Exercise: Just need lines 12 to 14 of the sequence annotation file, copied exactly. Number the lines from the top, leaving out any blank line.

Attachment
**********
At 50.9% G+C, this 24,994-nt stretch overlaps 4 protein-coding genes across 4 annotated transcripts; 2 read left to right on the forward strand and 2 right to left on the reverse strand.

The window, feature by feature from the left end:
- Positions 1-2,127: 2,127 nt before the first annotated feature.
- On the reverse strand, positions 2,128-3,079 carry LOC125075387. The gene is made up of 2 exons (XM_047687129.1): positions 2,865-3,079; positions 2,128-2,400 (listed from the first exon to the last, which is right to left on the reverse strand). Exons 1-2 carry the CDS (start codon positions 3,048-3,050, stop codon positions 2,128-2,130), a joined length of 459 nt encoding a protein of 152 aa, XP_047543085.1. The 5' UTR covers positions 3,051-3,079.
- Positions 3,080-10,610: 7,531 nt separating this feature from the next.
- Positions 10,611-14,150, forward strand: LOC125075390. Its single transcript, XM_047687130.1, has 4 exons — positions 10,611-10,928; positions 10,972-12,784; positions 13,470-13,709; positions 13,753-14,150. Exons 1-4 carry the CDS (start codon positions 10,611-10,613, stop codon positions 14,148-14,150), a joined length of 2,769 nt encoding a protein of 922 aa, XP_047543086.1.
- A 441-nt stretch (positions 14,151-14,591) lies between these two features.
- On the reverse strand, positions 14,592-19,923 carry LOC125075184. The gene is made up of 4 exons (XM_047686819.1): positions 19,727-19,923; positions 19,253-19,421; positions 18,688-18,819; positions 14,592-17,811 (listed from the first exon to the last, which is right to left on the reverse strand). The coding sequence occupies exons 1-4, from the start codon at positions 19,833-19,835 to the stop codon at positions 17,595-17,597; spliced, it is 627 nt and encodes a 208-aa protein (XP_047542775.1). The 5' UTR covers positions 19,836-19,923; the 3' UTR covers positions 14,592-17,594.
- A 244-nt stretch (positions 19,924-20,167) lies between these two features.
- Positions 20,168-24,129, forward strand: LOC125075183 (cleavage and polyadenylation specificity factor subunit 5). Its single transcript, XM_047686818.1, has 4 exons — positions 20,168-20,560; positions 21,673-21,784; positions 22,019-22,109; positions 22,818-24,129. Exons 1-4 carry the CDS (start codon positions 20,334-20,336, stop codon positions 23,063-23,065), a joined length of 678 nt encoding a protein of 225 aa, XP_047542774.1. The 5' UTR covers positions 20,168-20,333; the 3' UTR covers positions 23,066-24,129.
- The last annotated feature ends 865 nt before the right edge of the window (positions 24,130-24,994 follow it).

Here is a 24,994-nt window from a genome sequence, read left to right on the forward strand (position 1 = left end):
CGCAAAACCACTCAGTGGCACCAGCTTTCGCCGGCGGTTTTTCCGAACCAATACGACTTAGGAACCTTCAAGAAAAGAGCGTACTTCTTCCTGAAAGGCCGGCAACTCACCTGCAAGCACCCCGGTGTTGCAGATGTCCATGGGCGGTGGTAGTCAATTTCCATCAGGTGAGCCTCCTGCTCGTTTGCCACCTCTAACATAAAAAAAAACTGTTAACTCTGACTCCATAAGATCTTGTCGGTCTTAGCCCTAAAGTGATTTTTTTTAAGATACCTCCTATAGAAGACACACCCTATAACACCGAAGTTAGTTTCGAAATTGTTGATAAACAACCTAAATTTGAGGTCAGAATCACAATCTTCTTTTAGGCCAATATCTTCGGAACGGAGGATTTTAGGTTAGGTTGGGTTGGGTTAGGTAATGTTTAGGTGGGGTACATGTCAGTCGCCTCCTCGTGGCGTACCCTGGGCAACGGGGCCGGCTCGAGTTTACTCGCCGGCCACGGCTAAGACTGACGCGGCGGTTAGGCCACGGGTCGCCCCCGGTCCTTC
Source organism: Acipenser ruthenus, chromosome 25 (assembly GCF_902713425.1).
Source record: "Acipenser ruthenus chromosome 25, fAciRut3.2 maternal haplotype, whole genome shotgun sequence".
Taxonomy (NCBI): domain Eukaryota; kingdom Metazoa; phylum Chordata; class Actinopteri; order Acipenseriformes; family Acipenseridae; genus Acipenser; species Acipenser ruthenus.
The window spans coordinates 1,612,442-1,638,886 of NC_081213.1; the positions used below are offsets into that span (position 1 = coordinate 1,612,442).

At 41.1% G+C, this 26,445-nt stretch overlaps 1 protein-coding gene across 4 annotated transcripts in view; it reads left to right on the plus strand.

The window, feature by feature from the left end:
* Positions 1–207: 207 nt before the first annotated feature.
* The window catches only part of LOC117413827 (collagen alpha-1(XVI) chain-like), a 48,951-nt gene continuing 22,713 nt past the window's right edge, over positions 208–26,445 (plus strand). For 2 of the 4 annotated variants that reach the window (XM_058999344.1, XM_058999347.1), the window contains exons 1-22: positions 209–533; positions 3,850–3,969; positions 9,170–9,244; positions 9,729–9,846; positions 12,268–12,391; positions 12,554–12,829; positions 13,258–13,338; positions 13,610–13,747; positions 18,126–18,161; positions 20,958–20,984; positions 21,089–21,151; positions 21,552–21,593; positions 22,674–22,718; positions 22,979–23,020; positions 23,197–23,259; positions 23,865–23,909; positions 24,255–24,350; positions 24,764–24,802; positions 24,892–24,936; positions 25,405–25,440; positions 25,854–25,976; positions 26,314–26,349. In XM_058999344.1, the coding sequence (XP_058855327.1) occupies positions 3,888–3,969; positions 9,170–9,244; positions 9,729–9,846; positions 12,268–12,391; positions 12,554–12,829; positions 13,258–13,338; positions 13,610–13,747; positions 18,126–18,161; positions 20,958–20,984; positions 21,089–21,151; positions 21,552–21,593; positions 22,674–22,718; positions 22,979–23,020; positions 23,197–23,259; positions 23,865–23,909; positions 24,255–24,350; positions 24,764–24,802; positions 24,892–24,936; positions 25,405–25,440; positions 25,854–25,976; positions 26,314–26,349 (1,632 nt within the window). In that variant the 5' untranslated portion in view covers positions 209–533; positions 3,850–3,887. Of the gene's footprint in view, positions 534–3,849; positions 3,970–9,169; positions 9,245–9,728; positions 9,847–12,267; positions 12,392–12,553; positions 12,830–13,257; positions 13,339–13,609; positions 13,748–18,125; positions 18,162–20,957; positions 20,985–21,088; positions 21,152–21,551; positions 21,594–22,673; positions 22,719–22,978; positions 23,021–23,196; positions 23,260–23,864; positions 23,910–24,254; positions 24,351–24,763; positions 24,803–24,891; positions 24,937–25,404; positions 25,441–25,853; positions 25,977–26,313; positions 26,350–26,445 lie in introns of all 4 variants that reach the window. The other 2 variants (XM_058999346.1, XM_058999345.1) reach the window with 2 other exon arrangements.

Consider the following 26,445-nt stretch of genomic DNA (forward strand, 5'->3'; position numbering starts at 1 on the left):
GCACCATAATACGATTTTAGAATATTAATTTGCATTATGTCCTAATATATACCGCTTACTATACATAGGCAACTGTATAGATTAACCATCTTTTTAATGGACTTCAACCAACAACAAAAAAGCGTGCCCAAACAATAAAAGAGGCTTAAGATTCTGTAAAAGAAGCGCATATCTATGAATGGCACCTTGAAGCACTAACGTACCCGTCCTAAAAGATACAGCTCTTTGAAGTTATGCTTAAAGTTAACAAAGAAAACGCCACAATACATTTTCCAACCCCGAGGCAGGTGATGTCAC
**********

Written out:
Here is a 24,994-nt window from a genome sequence, read left to right on the forward strand (position 1 = left end):
CGCAAAACCACTCAGTGGCACCAGCTTTCGCCGGCGGTTTTTCCGAACCAATACGACTTAGGAACCTTCAAGAAAAGAGCGTACTTCTTCCTGAAAGGCCGGCAACTCACCTGCAAGCACCCCGGTGTTGCAGATGTCCATGGGCGGTGGTAGTCAATTTCCATCAGGTGAGCCTCCTGCTCGTTTGCCACCTCTAACATAAAAAAAAACTGTTAACTCTGACTCCATAAGATCTTGTCGGTCTTAGCCCTAAAGTGATTTTTTTTAAGATACCTCCTATAGAAGACACACCCTATAACACCGAAGTTAGTTTCGAAATTGTTGATAAACAACCTAAATTTGAGGTCAGAATCACAATCTTCTTTTAGGCCAATATCTTCGGAACGGAGGATTTTAGGTTAGGTTGGGTTGGGTTAGGTAATGTTTAGGTGGGGTACATGTCAGTCGCCTCCTCGTGGCGTACCCTGGGCAACGGGGCCGGCTCGAGTTTACTCGCCGGCCACGGCTAAGACTGACGCGGCGGTTAGGCCACGGGTCGCCCCCGGTCCTTC
Source organism: Acipenser ruthenus, chromosome 25 (assembly GCF_902713425.1).